UK firms ramp up social media spending

UK firms ramp up social media spending

The vast majority of UK companies are planning to increase spending on social media in the next year, despite failing to gain real, tangible value from it so far, according to a survey from Econsultancy.

The digital marketing firm, in association with bigmouthmedia surveyed over 1100 companies and agencies, with 86% of respondents planning to spend more money on social media in 2010, and a further 13% anticipating no change in the budget.

Over half cite their biggest barrier to better social media engagement as a lack of resources, with 90% of businesses stating that the channel is taking up more time internally than a year ago.

Despite spending more time and money on social media, only a quarter of companies say that they have gained "real, tangible value" whereas 60% said they had gained "some benefit but nothing concrete".

However, the poll shows the value of taking the medium seriously, with 52% of respondents who are heavily involved saying they have gained real value, compared to only 13% of companies which have "experimented but not done much".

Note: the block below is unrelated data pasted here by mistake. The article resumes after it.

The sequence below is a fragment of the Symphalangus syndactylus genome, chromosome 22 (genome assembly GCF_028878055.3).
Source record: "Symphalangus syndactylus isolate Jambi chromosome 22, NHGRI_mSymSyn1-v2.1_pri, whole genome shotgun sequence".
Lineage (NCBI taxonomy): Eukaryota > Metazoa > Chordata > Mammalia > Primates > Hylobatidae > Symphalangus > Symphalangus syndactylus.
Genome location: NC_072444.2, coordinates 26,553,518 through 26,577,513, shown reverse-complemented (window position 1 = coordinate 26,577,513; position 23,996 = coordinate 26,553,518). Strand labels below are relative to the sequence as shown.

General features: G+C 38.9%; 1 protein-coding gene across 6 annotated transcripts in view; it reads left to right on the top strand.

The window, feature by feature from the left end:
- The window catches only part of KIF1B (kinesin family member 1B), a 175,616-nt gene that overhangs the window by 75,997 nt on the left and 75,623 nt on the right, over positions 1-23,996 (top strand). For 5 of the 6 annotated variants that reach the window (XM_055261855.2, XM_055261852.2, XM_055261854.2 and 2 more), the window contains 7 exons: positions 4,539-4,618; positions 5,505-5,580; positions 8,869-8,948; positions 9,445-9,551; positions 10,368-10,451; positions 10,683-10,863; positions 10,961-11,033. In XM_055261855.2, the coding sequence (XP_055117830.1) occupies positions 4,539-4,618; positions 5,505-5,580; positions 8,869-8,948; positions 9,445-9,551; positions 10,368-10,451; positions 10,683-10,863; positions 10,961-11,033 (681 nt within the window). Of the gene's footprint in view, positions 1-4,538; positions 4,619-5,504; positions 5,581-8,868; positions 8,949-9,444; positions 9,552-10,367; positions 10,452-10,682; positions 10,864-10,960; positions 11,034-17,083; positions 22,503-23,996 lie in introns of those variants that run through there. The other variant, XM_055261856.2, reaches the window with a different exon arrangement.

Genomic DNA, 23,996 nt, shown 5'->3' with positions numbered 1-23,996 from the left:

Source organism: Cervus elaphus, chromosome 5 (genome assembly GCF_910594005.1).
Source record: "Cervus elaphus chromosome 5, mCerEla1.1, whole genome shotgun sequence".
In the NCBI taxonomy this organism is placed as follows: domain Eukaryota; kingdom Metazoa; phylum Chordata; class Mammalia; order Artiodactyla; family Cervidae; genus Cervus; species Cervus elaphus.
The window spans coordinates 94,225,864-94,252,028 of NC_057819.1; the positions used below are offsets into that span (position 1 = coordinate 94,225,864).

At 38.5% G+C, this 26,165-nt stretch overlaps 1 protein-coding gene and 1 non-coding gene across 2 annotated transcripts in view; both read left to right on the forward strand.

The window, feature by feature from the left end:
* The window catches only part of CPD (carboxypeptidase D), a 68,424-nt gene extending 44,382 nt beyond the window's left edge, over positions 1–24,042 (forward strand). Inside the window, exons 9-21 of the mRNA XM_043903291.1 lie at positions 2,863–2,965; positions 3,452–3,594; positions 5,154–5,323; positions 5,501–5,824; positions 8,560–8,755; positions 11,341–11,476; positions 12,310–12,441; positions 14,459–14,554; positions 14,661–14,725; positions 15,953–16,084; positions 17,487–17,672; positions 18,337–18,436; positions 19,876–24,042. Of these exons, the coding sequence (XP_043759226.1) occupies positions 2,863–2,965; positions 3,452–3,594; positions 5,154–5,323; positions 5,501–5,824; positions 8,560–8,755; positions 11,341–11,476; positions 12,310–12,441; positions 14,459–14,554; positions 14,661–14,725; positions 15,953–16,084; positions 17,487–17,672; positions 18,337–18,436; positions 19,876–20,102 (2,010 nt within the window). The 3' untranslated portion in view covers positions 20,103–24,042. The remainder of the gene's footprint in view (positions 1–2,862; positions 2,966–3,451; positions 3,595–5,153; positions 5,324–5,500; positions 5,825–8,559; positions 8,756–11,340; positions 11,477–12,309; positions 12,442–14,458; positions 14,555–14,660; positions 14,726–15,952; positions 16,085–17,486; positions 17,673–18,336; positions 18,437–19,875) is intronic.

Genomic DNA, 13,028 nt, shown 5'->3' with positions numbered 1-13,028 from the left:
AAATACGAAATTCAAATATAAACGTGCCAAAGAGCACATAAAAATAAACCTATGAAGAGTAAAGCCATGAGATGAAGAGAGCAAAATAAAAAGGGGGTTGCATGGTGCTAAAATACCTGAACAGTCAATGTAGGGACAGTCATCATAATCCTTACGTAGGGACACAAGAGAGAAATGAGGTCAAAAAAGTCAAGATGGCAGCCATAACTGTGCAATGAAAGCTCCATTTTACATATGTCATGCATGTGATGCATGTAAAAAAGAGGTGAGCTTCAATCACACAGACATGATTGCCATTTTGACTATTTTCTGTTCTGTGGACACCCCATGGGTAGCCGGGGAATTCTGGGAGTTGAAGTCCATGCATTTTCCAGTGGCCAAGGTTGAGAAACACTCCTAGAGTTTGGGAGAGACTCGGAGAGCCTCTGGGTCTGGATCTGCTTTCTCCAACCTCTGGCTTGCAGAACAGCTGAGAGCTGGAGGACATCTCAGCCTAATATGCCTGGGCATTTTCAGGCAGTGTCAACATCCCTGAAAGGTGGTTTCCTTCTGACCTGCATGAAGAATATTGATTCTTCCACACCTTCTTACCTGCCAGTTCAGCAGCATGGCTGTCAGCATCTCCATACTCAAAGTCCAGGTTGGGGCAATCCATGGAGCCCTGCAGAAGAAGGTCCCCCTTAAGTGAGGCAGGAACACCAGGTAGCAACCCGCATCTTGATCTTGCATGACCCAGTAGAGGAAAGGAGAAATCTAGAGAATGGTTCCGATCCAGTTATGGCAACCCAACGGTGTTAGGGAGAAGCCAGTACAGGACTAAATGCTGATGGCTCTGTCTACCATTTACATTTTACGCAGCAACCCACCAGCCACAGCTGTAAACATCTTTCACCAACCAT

There are mixed views on the most high profile social media tool, Twitter, with 31% of respondents saying there are "tremendous opportunities" available, but half reporting their companies are "open-minded but not fully convinced about the value to the business".

Nearly two thirds are using the micro-blogging site for publicising new content, with 54% using the channel for marketing and 47% brand monitoring. Far fewer are engaging with consumers - only 27% of companies are using Twitter as a customer service tool for reacting to issues and inquiries, while 25% use it as a feedback tool. Only seven per cent feel that Twitter is over-hyped and a fad.

Michelle Goodall, social media and online PR consultant, Econsultancy, says: "The reality is that most businesses understand how to listen, what to measure and where to engage but are struggling to define the value of engagement and reputation in social spaces."

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